Beach Readers by
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Prompted By Beach Reads

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Summer reading.  I know that “beach read” is a thing, as we say now, but the term has no currency for me.  For the life of me I can’t remember any time at which summer fare was any different from any other time of the year.  What’s more, “summer reading” for me means only one thing: the mandatory summer reading program of my prep school.  Students were required to read eight books each summer, to be chosen from a list that, while not stingy, contained nothing light.  The Rise and Fall of the Third Reich?  Yep.  Due to its length it counted as three books.  For each book we had to write a brief report, and I do mean brief.  Our summer reading packets included eight lined 5×8 postcards, so we had limited space in which to convey convincing evidence that we had indeed read what we claimed to have read.  I don’t know what happened  at the school upon receipt; I suspect that there was a direct route from the mail box to the circular file.

. . . it looked to be some form of ritual, the Shunning of the Water

And “beach” read?  I’ve not been a beach person since a memorable, and infamous, spring break in Ft. Lauderdale during my senior year in prep school.  No reading whatsoever.  And no beach subsequently could hold a candle to it.  I wonder just how many people now do in fact read on the beach.  When I first moved to the Hudson Valley I lived in a condo that had a pool.  Whenever I went there was at least one person, usually more, who stood in the water at about waist depth at one side of the pool or another, book in place on the edge of the pool, happily combining reading and cooling.  Occasionally there were as many as ten at a time, and it looked to be some form of ritual, the Shunning of the Water.

But upon further thought, when I hear “beach reads” I immediately think of beach readers.  My parents.  Right after I graduated from college they moved from upstate New York to south Florida, Naples, on account of my mom’s health.  My dad, a physician, shifted from general surgery to emergency room physician.  Summers in south Florida are brutal, and my parents would repair to Cape Cod.  My dad worked out additional shifts during the rest of the year so that they could be away for three months.  They rented a cottage, the same one year after year, at West Dennis on Nantucket Sound not far from Hyannis.  There’s was a simple routine: primary activities reading and walking.  They were the literary version of the Sprats: Dad read only fiction, Mom non-fiction. Endlessly.  They walked twice a day.  The beach was walking distance away, and the beach extended a great distance. They stayed off the sand but instead walked on the access road that ran the full length of the beach.  And talked about what they were reading.  While their choices of genre differed, their enjoyment of hearing about one another’s reading never waned.   Perhaps they had the best of both worlds.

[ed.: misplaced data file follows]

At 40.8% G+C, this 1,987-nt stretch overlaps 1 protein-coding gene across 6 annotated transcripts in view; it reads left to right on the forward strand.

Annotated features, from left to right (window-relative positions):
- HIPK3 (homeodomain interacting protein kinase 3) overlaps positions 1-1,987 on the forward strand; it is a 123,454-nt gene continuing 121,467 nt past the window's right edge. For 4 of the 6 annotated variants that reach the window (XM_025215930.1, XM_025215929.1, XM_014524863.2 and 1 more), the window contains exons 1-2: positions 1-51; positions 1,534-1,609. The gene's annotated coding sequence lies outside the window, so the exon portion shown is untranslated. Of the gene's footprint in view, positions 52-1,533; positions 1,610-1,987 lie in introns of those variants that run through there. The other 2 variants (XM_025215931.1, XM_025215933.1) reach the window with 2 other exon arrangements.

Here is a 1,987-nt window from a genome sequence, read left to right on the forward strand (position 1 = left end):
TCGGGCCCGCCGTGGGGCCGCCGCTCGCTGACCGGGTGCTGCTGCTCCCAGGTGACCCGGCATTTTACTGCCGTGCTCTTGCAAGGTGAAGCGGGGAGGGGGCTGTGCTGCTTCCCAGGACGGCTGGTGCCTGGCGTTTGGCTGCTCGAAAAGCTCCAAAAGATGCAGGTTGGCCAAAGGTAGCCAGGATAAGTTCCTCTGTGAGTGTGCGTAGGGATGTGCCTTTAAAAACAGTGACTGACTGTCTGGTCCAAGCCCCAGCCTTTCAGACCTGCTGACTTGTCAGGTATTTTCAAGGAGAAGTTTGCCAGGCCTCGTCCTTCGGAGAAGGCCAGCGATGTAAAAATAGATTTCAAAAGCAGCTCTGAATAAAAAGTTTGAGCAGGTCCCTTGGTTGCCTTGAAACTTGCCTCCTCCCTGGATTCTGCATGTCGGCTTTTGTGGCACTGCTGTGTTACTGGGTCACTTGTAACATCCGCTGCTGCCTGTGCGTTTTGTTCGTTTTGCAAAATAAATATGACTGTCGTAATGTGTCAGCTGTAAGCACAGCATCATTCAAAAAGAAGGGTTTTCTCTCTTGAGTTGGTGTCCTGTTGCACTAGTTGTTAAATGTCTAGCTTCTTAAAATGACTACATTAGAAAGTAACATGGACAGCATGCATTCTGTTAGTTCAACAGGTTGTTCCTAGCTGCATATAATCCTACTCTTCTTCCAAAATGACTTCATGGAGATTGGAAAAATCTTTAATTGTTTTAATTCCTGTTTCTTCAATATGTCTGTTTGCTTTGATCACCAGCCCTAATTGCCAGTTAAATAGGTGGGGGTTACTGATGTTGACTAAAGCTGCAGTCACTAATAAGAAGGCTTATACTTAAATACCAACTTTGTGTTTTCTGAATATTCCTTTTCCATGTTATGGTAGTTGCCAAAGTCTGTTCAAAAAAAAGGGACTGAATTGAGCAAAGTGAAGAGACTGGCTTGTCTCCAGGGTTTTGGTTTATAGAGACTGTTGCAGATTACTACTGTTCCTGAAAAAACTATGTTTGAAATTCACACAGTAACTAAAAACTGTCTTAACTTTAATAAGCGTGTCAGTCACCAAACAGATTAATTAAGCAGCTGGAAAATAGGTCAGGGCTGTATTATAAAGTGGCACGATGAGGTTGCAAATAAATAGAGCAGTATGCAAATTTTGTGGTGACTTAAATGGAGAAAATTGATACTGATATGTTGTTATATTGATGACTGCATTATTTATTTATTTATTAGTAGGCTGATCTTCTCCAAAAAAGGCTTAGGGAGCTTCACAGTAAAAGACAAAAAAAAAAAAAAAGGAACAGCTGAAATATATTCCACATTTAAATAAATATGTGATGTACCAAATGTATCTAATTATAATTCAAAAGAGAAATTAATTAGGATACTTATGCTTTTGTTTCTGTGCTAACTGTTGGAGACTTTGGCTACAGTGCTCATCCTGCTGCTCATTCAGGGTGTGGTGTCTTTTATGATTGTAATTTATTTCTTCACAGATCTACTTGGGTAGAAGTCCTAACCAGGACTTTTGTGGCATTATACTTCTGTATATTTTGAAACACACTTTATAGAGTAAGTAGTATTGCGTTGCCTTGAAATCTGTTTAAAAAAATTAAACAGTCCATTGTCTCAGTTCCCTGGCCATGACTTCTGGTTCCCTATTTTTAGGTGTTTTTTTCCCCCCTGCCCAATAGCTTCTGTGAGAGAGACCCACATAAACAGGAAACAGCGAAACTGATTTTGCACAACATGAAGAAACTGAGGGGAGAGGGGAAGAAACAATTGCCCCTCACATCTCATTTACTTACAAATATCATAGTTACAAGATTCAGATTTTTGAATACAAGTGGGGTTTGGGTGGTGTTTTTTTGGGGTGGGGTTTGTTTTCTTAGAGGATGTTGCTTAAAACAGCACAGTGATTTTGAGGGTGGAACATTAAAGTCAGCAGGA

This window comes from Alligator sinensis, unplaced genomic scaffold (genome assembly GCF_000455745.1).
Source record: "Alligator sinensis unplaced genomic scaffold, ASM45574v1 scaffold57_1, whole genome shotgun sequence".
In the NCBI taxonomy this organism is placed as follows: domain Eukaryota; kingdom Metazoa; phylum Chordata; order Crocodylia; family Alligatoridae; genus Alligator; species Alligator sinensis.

Profile photo of Tom Steenburg Tom Steenburg
Retired attorney and investment management executive. I believe in life, liberty with accountability and the relentless pursuit of whimsy.

Characterizations: moving, well written


  1. Marian says:

    I love how your parents modeled reading, Tom. That postcard is amazing, but The Rise and Fall of the Third Reich? Talk about heavy …

  2. Betsy Pfau says:

    You are probably smart to stay out of the sun, Tom. We haven’t made it to the beach yet this summer, for various reasons. I am about to go sit by my pool, though. Does that count. Very pleasant.

    I love that your parents strolled along the beach on Cape Cod and they were the beach readers. That sounds delightful, back in the day.

    • My sun shunning is dermatologist’s orders, but frankly I don’t miss it, really. We have a pool and I still swim, so, yes, it absolutely counts. My partner Barbara, a novelist now, edits by the pool and that counts, too.

  3. Suzy says:

    Tom, I love your first full sentence, “I know that ‘beach read’ is a thing, as we say now, but the term has no currency for me.” That is just so elegantly put! And I agree. Summer reading does sound like those assigned lists in high school that must be read before the new school year starts – generally just a day or two before the new school year starts. I’m curious about your 8 postcards – did you have one full side of the card to write on, or just the half next to the address, as your image suggests? I would assume you would have a whole side, unless they were picture postcards. Do you remember?

    Anyway, I know I’m getting bogged down in minutiae, I love your story, and especially the image of your parents walking together twice a day, talking about what they had read. That is a wonderful memory to have!

    • Thanks Suzy. We had one full side to compose our reports. Over the course of the four summers that I had to do this I learned how to use the twelve lines or so to put together something resembling cogent thought. Yeah, right. I just got it done. The big deal was wrestling the postcard through my Olivetti portable (reports had to be typed). It’s a wonder that these permanently rolled cards ever got through mechanized mail handling.

      Anyway, ironically the cover of today’s NYT Book Review is – wait for it – “Beach Reads”.

  4. Laurie Levy says:

    Tom, I love your parents’ version of beach reading and sharing their insights about books on long walks. Sounds perfect to me. Much better than being forced to read 8 books from a list every summer and summarize them on postcards. Hope they have changed that policy.

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